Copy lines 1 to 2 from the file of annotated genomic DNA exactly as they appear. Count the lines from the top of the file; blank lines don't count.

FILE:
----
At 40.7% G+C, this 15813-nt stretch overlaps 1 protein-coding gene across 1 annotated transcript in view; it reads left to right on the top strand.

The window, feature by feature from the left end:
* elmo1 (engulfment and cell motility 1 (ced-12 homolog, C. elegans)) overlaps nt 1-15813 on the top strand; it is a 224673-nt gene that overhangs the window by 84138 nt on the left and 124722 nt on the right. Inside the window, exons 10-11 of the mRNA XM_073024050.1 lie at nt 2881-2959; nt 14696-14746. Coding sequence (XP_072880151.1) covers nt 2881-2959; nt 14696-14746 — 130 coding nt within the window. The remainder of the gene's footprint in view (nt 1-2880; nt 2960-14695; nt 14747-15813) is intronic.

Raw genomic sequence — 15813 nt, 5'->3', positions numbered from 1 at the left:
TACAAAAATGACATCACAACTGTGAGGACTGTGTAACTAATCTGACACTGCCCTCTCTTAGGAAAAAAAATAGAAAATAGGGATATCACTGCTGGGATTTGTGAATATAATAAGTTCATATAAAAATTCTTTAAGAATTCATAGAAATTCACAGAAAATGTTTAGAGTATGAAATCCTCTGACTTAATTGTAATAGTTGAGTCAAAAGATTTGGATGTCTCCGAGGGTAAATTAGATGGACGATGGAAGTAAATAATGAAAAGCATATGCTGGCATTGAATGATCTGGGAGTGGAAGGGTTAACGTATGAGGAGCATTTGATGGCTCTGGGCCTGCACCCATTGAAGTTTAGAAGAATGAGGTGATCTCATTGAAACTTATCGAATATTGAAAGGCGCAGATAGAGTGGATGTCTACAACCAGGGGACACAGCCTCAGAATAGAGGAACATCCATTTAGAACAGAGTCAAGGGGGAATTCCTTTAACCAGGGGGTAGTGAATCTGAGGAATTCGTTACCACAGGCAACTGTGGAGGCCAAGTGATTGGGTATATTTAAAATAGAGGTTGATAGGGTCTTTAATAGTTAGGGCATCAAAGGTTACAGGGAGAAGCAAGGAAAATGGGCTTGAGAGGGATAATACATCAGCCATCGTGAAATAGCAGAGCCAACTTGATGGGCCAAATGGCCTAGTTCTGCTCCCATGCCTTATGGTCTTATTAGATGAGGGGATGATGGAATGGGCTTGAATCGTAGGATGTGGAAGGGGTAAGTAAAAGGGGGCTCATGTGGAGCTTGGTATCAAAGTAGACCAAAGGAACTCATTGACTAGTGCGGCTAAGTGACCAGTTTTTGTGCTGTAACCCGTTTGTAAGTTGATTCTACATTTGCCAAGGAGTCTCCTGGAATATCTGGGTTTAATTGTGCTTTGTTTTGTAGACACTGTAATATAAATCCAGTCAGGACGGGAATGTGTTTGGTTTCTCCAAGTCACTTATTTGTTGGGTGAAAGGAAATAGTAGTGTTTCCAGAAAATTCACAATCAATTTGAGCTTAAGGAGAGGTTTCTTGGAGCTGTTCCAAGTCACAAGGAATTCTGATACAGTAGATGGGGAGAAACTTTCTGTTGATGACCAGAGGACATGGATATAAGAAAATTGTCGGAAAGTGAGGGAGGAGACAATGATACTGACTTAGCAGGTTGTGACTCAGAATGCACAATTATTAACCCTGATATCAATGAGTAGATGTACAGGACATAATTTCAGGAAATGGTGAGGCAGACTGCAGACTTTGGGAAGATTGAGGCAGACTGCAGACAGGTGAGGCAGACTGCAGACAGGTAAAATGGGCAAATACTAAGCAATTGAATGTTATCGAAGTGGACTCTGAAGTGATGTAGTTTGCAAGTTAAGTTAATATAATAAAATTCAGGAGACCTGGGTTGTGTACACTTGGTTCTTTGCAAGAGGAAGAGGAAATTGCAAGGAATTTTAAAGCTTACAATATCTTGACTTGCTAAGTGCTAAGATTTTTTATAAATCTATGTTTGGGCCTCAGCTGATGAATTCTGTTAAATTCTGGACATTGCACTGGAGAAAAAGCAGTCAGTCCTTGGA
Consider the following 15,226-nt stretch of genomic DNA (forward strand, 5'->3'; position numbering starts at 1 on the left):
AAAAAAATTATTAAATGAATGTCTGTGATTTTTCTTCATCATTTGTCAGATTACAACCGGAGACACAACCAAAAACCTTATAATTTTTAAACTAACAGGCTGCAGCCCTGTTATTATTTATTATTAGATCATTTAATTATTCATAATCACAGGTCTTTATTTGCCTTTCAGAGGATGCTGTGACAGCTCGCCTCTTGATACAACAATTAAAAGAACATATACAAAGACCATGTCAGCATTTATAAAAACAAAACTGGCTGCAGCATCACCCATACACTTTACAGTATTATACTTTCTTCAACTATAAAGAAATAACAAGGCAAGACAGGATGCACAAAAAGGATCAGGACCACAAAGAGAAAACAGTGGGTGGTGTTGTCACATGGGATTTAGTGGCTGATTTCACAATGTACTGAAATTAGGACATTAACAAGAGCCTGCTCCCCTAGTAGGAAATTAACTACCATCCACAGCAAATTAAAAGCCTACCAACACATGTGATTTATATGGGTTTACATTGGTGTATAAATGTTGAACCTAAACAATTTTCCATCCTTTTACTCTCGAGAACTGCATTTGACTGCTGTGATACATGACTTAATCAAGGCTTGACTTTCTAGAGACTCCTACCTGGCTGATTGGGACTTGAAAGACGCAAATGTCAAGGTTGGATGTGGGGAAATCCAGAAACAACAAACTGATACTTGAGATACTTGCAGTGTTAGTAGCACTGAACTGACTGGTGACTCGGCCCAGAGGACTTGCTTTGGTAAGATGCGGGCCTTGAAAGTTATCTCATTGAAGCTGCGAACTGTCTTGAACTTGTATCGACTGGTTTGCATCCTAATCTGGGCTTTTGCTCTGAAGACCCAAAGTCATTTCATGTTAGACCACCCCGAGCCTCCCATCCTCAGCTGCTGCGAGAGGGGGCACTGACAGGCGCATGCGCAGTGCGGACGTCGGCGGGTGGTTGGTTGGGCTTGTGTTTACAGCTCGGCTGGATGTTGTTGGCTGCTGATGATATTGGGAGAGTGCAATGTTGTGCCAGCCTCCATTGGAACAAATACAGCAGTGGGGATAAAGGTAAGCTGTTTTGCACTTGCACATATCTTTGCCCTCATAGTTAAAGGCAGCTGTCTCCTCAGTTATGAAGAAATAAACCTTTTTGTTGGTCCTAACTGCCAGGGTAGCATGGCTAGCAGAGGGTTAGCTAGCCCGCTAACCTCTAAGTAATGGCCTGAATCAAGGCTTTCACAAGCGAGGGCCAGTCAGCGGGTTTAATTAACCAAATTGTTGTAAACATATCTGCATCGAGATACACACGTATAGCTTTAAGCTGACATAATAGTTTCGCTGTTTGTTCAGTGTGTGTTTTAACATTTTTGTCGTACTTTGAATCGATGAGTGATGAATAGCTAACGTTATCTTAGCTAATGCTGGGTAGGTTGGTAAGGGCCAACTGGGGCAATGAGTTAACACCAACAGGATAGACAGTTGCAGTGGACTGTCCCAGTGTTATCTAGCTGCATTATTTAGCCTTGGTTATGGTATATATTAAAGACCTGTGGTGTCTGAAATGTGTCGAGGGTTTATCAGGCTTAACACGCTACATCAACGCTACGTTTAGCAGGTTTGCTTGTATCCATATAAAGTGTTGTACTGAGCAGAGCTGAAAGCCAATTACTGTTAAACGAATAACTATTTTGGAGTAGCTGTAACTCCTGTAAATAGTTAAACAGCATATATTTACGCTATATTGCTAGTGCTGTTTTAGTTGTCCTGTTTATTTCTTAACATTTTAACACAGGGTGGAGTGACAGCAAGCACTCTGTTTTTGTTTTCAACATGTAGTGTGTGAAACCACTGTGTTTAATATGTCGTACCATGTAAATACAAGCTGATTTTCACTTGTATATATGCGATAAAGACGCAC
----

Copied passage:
At 40.7% G+C, this 15813-nt stretch overlaps 1 protein-coding gene across 1 annotated transcript in view; it reads left to right on the top strand.

The window, feature by feature from the left end: